Government will charge drugmakers for re-prescription costs incurred by the impurity

The government has said drug companies should cover the costs of re-prescribing and redistributing drugs incurred by detecting impurities next year.

The announcement came as health authorities were changing the way they bill the costs of re-prescribing / redistributing drugs to replace drugs containing a foreign substance.

The government will charge drug companies the costs of re-prescribing and redistributing drugs to replace drugs found to contain impurities.

To detect impurities in ranitidine, nizatidine, and metformin in recent years, health officials will claim around 2.9 billion won ($ 2.4 million) from 108 drugmakers as of January 2022.

The Department of Health and Welfare released its response plan to drugs containing impurities at a meeting of the Health Insurance Policy Review Committee on Wednesday.

According to the ministry, five drugs have contained impurities since 2018: valsartan in July 2018, ranitidine in September 2019, nizatidine in November 2019, metformin in May 2020 and losartan in November 2021.

The Ministry of Food and Pharmaceutical Safety (MFDS) recently found an azido impurity in losartan for the treatment of hypertension in 295 items manufactured by 98 companies. The products exceeded or risked exceeding the permissible daily level (1.5 per day) of azido.

Unlike N-nitrosodimethylamine (NDMA), which was detected in the other four agents, azido was only found in drugs containing losartan. Mutagenicity of Azido has been confirmed, but carcinogenicity has not been verified.

Pharmaceutical companies are voluntarily recalling losartan products. Eighty companies recalled 241 products in full and 18 companies recalled 54 products in part. Seven drugmakers have yet to recall 11 products.

After consultation with the MFDS, medical associations, hospital associations, pharmacists, pharmaceutical associations and drug manufacturers, the Ministry of Health and Welfare has decided to charge drug manufacturers for the cost of re-prescribing. and drug redistribution.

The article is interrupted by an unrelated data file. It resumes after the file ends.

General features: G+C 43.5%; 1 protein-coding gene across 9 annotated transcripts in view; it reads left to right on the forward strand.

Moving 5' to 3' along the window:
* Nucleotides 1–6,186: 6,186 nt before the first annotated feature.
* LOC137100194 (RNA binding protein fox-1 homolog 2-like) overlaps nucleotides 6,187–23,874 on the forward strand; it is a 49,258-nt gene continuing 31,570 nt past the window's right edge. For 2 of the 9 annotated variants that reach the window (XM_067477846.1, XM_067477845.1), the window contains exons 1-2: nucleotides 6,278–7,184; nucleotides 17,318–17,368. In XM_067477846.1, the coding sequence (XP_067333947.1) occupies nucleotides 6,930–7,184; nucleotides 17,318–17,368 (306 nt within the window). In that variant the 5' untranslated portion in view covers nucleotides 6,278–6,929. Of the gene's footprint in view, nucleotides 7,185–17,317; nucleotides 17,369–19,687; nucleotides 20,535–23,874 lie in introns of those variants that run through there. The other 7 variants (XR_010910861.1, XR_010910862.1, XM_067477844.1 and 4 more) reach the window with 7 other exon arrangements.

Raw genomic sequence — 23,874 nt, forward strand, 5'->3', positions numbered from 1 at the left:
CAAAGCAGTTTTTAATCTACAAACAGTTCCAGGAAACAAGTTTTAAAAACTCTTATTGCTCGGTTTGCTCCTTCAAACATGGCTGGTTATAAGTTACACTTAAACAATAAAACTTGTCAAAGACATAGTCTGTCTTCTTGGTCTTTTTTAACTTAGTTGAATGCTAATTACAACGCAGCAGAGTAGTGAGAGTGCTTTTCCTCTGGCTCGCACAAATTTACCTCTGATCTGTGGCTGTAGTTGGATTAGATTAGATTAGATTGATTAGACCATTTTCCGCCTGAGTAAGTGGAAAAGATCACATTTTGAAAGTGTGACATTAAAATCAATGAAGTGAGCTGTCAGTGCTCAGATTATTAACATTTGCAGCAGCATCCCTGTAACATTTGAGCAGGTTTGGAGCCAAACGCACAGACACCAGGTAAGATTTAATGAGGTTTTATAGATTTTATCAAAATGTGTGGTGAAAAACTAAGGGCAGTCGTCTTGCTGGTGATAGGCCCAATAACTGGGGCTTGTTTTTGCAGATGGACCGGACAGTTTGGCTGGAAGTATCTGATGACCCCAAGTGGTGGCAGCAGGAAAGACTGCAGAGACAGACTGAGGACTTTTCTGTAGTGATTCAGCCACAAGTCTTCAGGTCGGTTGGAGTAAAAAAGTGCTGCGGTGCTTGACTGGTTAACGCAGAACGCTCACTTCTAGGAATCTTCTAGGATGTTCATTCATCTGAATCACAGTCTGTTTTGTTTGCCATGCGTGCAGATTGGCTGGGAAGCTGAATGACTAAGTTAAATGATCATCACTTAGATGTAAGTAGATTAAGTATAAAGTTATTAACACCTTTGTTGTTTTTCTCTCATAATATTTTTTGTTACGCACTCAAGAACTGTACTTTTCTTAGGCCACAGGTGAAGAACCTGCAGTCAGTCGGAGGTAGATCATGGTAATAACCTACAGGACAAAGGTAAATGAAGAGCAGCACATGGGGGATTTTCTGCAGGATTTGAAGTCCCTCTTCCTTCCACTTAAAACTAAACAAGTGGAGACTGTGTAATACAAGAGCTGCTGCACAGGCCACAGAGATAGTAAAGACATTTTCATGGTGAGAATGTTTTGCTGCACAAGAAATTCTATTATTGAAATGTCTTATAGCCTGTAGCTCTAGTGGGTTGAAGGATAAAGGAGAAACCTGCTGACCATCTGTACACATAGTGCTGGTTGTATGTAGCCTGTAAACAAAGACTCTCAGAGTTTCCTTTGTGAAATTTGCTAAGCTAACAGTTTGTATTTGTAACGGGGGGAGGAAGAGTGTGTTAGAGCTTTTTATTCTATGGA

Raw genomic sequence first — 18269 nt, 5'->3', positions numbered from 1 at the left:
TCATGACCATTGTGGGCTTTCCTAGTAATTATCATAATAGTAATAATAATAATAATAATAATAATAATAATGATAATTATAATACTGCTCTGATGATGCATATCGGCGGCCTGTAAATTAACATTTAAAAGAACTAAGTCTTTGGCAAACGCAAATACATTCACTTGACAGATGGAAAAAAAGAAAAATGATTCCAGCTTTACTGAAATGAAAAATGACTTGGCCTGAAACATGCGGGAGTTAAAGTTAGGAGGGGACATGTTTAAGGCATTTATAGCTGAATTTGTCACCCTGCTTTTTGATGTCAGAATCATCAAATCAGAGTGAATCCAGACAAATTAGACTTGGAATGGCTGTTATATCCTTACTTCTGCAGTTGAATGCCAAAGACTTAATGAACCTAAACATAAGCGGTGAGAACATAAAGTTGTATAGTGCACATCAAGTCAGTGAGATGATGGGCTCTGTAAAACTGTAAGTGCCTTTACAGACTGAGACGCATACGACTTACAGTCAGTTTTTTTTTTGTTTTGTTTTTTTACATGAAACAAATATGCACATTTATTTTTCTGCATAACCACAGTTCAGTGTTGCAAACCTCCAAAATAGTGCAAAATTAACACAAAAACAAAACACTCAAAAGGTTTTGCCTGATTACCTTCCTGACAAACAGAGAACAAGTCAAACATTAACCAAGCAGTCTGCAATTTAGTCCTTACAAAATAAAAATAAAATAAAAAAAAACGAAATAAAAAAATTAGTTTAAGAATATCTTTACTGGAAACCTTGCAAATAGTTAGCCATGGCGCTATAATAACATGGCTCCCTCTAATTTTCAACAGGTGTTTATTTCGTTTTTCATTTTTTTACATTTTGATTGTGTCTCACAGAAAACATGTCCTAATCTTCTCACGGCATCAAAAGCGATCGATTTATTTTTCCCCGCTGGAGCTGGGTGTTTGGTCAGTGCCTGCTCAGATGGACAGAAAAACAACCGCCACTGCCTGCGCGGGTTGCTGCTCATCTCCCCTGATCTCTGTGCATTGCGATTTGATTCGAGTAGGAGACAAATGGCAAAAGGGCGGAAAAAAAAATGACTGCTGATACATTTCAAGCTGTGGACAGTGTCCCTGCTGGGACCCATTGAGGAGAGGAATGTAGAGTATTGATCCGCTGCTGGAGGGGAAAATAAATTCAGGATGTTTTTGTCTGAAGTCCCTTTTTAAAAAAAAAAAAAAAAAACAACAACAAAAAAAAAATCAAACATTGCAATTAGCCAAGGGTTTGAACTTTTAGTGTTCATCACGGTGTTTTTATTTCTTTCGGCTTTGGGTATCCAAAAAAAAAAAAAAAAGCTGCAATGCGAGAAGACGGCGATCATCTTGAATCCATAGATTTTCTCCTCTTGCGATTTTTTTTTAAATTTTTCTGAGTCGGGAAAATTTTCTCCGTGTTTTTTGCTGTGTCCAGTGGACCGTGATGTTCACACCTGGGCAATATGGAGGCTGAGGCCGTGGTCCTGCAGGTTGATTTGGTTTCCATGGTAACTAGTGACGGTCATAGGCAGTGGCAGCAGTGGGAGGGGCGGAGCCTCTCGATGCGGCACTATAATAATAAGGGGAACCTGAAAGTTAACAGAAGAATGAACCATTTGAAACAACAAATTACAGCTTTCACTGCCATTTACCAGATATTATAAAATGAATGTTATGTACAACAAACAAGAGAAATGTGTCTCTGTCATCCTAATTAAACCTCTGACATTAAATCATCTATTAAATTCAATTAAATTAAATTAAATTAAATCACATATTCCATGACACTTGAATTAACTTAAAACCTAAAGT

Following the government decision, a pharmaceutical company must pay the costs of re-prescribing and re-distribution directly to medical institutions after detecting impurities.

In the past, the National Health Insurance Service (NHIS) made the payment first and claimed the cost from a pharmaceutical company.

The Department of Health and Welfare said it would claim 2.94 billion won from 108 drug companies as of January 2022 for the cost of re-prescribing and redistributing drugs after detection of the drug. impurities in ranitidine nizatidine and metformin.

At Monday’s meeting of the Health Insurance Policy Review Committee, the Department of Health and Welfare revealed the status of the dispute between the department and pharmaceutical companies over the detection of impurities in valsartan.

The MFDS has ordered a temporary suspension of sales and a recall in the valsartan case. The Department of Health and NHIS halted health insurance coverage for the drug and paid the cost of re-prescribing and redistributing the drugs to replace the remaining valsartan drug. In this case, the patients did not have to pay for the new prescription and the new dispensing.

As a result, NHIS had to pay 4.97 billion won to cover the costs. Next, NHIS asked 69 drug makers to pay 2.3 billion won for the cost of replacing valsartan with other drugs due to the detection of impurities. In contempt, 36 companies have filed a lawsuit to confirm no debt against NHIS’s claim for damages.

In September, the Seoul Central District Court recognized the right of the NHIS to seek damages and the responsibility of the drugmakers to be compensated in the first lawsuit.

In October, the 34 companies filed an appeal.

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